Page 1 of 1

Will US publishing move off-shore?

Posted: September 8th, 2011, 7:35 pm
by Doug Pardee
On August 15th, the US Second Circuit Court of Appeals (NY, VT, CT) ruled that books that are printed outside of the US are not covered by the First Sale doctrine — 17 USC 109(a). Those books cannot be resold, lent, or otherwise transferred without the authorization of the rights-holder. The case in question is John Wiley & Sons Inc. v. Supap Kirtsaeng.

So, as of a few weeks ago, it's no longer legal for libraries in those three states to lend out books (or other copyrighted material) produced outside of the US, unless they get approval of the rights-holder. It's also no longer legal for used-book stores in those states to sell such books without approval.

Along with this comes a worrisome possibility: US publishers might start moving their printing operations to facilities outside of the US specifically to block the resale and lending of the books. Judge J. Garvan Murtha, in his dissent on the court's ruling, noted that it was possible that this ruling...
would provide greater copyright protection to copies manufactured abroad than those manufactured domestically: Once a domestic copy has been sold, no matter where the sale occurred, the copyright holder's right to control its distribution is exhausted. I do not believe Congress intended to provide an incentive for U.S. copyright holders to manufacture copies of their work abroad.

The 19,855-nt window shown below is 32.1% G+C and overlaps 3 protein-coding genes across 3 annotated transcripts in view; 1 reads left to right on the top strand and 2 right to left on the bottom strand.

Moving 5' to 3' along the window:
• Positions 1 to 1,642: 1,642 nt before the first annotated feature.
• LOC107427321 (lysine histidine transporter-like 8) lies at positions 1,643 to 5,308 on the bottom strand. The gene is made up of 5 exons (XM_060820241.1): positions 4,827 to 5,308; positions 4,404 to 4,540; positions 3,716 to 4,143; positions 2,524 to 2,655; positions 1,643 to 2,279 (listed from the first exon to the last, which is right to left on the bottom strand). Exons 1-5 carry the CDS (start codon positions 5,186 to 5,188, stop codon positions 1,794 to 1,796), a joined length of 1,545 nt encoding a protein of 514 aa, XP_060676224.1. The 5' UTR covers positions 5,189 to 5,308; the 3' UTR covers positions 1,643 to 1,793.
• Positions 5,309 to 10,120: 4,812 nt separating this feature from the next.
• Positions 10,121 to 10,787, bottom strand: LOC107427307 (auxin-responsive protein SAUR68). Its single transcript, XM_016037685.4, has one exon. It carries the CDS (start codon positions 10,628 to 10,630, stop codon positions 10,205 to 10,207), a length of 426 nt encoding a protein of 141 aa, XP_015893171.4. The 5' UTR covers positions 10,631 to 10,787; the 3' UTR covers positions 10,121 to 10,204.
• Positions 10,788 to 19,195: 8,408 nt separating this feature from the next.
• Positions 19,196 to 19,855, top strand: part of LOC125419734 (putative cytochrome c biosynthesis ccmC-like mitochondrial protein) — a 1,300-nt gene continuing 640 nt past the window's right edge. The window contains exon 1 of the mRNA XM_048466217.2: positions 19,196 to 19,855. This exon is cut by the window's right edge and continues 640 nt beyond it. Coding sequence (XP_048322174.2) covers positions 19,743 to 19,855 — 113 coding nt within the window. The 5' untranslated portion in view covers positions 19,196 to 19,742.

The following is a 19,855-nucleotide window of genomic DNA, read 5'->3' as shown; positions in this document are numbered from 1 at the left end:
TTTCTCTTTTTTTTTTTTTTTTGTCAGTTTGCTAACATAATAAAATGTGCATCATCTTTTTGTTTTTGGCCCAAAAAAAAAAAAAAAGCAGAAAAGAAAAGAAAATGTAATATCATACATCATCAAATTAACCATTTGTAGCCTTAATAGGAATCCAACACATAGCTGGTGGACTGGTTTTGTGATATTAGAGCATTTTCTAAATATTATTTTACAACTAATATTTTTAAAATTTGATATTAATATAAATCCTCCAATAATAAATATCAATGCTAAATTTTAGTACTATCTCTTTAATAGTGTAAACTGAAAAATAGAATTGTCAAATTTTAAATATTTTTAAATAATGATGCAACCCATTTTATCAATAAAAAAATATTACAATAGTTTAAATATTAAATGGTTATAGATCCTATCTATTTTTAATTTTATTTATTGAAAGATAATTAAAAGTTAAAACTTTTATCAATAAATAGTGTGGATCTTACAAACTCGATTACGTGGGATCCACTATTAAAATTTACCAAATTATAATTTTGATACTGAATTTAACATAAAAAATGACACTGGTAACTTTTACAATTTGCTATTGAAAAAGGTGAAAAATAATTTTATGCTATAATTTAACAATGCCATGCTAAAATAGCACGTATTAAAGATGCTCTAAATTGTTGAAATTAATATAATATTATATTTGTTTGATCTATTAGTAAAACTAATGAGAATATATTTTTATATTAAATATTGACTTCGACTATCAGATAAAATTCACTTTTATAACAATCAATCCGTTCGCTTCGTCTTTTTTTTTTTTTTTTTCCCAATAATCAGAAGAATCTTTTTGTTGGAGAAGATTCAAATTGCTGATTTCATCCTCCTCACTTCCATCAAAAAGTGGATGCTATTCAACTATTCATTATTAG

Supreme Court rules First Sale still applies to foreign work

Posted: March 19th, 2013, 6:07 pm
by Doug Pardee
The Supreme Court of the United States has reviewed the above-mentioned case, and has decided 6-3 that the First Sale doctrine still applies to foreign-made books (and other copyrighted works) as long as the copies were lawfully made. SCOTUS overturned the Second Circuit's decision and found in favor of Mr. Kirtsaeng.

This is a big relief for most folks. It'll complicate the lives of some publishers, though.